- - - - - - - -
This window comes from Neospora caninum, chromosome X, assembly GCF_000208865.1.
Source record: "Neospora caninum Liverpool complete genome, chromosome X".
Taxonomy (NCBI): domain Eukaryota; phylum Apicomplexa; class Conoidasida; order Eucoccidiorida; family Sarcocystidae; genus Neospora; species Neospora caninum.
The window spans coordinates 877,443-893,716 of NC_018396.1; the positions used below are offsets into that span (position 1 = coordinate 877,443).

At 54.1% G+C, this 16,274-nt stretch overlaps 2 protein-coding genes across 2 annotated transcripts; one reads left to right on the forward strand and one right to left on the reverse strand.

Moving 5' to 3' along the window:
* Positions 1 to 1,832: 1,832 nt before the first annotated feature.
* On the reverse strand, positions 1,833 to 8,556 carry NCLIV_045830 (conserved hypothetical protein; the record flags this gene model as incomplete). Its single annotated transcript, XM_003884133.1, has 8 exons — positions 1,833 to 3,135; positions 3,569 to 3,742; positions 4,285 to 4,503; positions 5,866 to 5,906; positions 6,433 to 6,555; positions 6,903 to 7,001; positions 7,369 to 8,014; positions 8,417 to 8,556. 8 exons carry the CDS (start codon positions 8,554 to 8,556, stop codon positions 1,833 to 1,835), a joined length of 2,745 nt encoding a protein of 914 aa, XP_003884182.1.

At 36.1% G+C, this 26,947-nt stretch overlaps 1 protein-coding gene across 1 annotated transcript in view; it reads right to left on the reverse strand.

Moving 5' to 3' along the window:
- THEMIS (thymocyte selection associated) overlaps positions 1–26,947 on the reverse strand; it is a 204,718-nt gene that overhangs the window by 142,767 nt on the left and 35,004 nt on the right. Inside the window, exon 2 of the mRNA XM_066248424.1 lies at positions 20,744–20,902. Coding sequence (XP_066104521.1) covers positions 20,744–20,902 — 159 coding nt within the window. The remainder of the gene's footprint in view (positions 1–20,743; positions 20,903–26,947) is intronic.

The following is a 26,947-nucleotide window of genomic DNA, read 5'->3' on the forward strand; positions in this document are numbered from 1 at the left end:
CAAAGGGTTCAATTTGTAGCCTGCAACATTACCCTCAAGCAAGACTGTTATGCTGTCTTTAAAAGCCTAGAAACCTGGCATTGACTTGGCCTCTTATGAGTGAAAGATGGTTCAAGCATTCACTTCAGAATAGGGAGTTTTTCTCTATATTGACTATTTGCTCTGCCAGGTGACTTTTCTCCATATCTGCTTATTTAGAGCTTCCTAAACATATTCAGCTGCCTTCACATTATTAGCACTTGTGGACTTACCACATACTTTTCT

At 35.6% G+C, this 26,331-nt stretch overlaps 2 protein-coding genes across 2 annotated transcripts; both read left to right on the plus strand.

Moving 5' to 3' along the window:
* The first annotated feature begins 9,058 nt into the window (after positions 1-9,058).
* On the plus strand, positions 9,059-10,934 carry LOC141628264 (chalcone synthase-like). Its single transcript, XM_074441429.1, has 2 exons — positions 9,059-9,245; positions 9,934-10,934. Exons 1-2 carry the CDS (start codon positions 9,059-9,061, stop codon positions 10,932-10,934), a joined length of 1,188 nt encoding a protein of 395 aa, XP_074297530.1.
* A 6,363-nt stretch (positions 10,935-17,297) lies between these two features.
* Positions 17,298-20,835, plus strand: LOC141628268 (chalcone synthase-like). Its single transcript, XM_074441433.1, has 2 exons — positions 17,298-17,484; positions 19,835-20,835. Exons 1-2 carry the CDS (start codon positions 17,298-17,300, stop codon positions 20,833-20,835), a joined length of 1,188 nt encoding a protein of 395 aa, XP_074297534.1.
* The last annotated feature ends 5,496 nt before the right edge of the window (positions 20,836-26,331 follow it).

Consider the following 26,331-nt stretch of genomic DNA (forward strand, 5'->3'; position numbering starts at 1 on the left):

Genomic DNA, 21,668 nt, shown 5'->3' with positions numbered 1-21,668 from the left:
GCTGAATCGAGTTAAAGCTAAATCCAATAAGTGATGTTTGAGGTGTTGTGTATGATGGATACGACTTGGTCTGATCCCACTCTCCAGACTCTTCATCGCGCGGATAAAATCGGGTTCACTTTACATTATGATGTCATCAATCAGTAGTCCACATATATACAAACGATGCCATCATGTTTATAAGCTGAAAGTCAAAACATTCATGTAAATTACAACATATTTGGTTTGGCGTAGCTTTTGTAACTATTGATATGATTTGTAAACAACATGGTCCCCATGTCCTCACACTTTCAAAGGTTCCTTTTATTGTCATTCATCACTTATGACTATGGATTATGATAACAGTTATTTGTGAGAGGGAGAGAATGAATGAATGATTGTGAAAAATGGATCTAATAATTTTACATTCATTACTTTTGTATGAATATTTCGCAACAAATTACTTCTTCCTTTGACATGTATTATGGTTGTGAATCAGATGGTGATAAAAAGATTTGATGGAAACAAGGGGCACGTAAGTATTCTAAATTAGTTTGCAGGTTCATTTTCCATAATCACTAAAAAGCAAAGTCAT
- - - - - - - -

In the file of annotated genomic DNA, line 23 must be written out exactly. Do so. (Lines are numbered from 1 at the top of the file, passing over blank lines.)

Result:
GCTGAATCGAGTTAAAGCTAAATCCAATAAGTGATGTTTGAGGTGTTGTGTATGATGGATACGACTTGGTCTGATCCCACTCTCCAGACTCTTCATCGCGCGGATAAAATCGGGTTCACTTTACATTATGATGTCATCAATCAGTAGTCCACATATATACAAACGATGCCATCATGTTTATAAGCTGAAAGTCAAAACATTCATGTAAATTACAACATATTTGGTTTGGCGTAGCTTTTGTAACTATTGATATGATTTGTAAACAACATGGTCCCCATGTCCTCACACTTTCAAAGGTTCCTTTTATTGTCATTCATCACTTATGACTATGGATTATGATAACAGTTATTTGTGAGAGGGAGAGAATGAATGAATGATTGTGAAAAATGGATCTAATAATTTTACATTCATTACTTTTGTATGAATATTTCGCAACAAATTACTTCTTCCTTTGACATGTATTATGGTTGTGAATCAGATGGTGATAAAAAGATTTGATGGAAACAAGGGGCACGTAAGTATTCTAAATTAGTTTGCAGGTTCATTTTCCATAATCACTAAAAAGCAAAGTCAT